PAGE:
The release of the NES Mini has introduced a feature already seen in emulators that may change how players feel about highly challenging games: save states. But when you have multiple and relentless enemies staring you in the face, and outright brutality programmed right into the game’s code, one has to wonder what’s worth sacrificing: your mental health, your thumbs, or your wallet?

Save states may be all well and good when it’s time to take a dinner break, but what good are they if you find yourself saving your progress directly over the much hated Flame weapon on Stage 3 about to stare down a dragon? Looks like a Game Over may be your only answer after all.

 

Physical Copies vs Digital Downloads

snes-n64
Source: www.decorahgames.com

Anyone who’s owned a Nintendo Entertainment System remembers endlessly blowing into their cartridges or utilizing expensive (and ultimately useless) cleaning tools in a vain attempt to get their games to work. And afterwards, their efforts were typically met with the maddening blinking red light or a glitch-filled nightmare. Wait a minute, what were we doing again?

After the transition from cartridges to CD-ROMs, our problems were all but solved and replaced by new ones such as a single scratch that could render your $60 investment totally useless or dirty CD readers coughing up a wide variety of error messages. In other words, the more modern equivalent of the blinking red light and about as many variables that keeps you from everything that makes you happy.

And now, a large amount of video games are digitally distributed through services like Virtual Console, GOG and Steam. Not only does this help distributors greatly reduce their production costs, but it gets us playing the game almost instantly…right?

If your internet connection is shoddy, your download could take longer or stop completely. If that’s not bad enough, the file could become corrupted and surely prompt an angry email or three before the problem is hopefully resolved.

The light may not be red anymore, but its devastating effects seem to have carried on through the generations.

 

Unlock secrets vs Buy the DLC

streetfighter v

Remember the excitement of unlocking Richter mode in Symphony of the Night? For the price of one game, you could run through Castlevania once again, but this time as a new character complete with his own moveset and challenges. Adding features such as these kept players returning to Symphony of the Night long after the initial adventure was over and helped propel it into the annals of video game history.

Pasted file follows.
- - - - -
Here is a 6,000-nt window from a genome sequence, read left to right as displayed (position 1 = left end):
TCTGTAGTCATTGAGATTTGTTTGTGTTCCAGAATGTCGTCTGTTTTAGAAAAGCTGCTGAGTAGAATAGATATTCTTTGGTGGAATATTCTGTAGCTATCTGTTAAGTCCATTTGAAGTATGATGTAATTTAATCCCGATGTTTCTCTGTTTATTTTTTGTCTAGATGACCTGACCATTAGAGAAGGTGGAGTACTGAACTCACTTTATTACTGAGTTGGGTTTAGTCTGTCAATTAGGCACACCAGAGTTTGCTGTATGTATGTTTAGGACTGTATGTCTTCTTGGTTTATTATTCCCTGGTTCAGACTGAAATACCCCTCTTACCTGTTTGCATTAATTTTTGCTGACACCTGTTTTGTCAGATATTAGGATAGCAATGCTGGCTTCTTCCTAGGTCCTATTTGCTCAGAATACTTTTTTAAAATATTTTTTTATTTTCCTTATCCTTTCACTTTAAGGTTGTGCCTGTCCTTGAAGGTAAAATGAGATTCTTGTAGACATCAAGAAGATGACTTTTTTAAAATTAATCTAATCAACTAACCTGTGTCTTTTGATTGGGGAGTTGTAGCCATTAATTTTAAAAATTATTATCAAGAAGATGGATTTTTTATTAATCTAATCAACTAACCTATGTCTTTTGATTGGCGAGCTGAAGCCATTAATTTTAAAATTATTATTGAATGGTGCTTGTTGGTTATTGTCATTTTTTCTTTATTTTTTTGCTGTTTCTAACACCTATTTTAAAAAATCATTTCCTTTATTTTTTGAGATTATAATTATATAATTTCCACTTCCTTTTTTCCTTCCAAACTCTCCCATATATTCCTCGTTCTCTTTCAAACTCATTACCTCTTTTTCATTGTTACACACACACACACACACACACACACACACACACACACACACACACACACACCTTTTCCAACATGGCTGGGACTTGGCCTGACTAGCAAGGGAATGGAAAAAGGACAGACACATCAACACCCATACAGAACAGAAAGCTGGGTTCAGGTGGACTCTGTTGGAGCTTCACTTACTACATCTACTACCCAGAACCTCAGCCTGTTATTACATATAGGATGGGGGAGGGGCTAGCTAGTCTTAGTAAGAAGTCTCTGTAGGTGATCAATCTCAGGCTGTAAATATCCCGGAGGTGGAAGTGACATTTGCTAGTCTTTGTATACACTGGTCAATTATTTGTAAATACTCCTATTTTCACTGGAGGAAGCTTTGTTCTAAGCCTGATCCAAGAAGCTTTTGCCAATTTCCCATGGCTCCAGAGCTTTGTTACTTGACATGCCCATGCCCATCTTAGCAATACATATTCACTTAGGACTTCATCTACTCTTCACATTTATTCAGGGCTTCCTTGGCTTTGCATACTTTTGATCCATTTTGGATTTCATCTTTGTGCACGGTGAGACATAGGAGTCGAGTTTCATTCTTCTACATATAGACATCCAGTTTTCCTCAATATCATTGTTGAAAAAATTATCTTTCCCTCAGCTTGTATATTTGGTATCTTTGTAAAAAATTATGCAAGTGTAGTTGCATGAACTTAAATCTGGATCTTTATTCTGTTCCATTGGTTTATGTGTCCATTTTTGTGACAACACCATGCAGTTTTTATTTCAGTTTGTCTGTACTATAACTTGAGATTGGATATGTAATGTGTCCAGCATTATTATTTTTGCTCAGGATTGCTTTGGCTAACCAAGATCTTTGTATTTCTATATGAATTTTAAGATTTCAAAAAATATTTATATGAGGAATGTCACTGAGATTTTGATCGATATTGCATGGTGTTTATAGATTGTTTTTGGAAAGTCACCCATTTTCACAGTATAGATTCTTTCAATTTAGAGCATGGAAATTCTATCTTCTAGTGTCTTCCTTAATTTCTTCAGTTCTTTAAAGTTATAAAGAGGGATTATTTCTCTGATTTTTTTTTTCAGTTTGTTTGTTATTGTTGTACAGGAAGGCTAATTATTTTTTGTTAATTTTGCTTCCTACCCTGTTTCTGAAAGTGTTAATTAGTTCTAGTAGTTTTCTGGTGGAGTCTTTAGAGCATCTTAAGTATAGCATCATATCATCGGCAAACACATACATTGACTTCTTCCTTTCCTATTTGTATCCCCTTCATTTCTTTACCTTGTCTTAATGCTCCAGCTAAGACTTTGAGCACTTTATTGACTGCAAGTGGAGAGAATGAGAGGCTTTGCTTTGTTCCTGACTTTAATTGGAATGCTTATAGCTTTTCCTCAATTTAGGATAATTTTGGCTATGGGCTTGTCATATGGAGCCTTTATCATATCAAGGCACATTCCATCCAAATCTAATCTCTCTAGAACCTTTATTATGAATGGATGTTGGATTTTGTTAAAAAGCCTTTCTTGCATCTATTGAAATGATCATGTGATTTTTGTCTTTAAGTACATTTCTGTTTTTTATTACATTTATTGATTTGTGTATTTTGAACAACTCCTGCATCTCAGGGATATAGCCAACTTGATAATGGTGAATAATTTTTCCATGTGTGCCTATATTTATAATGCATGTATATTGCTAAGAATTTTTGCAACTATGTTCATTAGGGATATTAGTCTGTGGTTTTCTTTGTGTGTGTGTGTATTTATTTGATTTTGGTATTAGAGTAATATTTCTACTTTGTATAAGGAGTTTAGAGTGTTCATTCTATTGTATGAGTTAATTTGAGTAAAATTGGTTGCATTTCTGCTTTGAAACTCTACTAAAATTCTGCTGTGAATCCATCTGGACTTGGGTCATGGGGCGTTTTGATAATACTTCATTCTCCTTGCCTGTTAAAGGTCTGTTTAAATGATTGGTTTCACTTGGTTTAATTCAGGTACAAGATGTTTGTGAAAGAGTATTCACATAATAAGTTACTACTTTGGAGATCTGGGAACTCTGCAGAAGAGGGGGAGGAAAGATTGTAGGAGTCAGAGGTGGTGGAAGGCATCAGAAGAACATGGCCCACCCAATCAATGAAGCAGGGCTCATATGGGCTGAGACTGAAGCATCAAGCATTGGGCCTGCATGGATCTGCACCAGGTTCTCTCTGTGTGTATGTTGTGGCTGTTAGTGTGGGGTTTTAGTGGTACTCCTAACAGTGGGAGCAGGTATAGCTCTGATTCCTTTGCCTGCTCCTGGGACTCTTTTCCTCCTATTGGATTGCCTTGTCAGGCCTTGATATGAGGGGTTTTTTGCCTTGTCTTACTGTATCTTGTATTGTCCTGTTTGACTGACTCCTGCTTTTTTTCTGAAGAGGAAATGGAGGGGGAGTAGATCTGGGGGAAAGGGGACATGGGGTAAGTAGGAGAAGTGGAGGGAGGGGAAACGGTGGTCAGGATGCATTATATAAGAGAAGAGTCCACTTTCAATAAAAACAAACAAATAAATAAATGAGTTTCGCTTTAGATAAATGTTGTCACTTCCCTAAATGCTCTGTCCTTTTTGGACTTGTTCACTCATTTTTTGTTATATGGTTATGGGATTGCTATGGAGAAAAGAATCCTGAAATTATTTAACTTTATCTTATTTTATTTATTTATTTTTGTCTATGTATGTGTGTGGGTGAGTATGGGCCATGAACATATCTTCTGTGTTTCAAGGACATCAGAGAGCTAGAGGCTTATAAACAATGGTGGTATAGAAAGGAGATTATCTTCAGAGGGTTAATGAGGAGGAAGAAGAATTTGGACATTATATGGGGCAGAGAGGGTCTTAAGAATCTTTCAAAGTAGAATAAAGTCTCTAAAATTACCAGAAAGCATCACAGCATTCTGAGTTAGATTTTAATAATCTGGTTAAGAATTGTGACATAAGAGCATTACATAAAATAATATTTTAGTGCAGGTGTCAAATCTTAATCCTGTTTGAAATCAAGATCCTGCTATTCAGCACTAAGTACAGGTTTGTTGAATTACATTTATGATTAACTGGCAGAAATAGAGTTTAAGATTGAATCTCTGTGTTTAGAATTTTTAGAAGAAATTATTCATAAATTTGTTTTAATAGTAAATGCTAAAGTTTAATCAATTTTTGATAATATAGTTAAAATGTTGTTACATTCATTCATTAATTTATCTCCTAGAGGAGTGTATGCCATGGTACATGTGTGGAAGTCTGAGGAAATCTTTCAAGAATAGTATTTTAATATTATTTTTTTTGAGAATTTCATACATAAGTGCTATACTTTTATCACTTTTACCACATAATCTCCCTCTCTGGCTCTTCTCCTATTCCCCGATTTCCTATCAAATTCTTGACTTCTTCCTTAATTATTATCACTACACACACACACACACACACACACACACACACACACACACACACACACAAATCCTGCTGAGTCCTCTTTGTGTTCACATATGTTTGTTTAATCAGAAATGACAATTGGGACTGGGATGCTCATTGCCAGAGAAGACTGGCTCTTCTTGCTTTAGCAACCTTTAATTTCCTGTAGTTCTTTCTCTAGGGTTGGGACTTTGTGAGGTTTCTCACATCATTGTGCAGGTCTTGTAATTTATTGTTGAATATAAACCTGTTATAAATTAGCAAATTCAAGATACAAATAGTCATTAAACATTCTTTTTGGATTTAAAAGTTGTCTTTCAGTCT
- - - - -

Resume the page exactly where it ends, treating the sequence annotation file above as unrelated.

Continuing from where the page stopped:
Other titles that have added unlockable content include the Mortal Kombat series, Legend of Zelda, Clock Tower and many others. Everything from sound tests to extra characters are possible in these games, and make it totally worth the player’s while to do whatever ridiculous action it takes to unlock them.

Sure, in the here and now, many games have resorted to placing this extra content behind paywalls that customers can unlock with their wallets, Capcom recently got into hot water with gamers with Street Fighter V through its controversial decision to include paid DLC on the disc…again. Yes, Capcom has been doing this since 2012, when Street Fighter x Tekken raised heckles using the same model.

The only difference between Street Fighter x Tekken and Street Fighter 5 is that characters can be unlocked through in-game achievements in the latter, while the former’s content was unlocked at a later date. This may suggest that Capcom had learned their lesson and remembered that people still like to unlock content through their own achievements.

Or it can suggest that perhaps, video games are still largely the same, only with the internet making things complicated, as usual.

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  • eyecandy

    Sorry to say but on 360 at least, DLC characters are still locked behind Capcom’s fuckin paywall. Their demise is long overdue, by the way.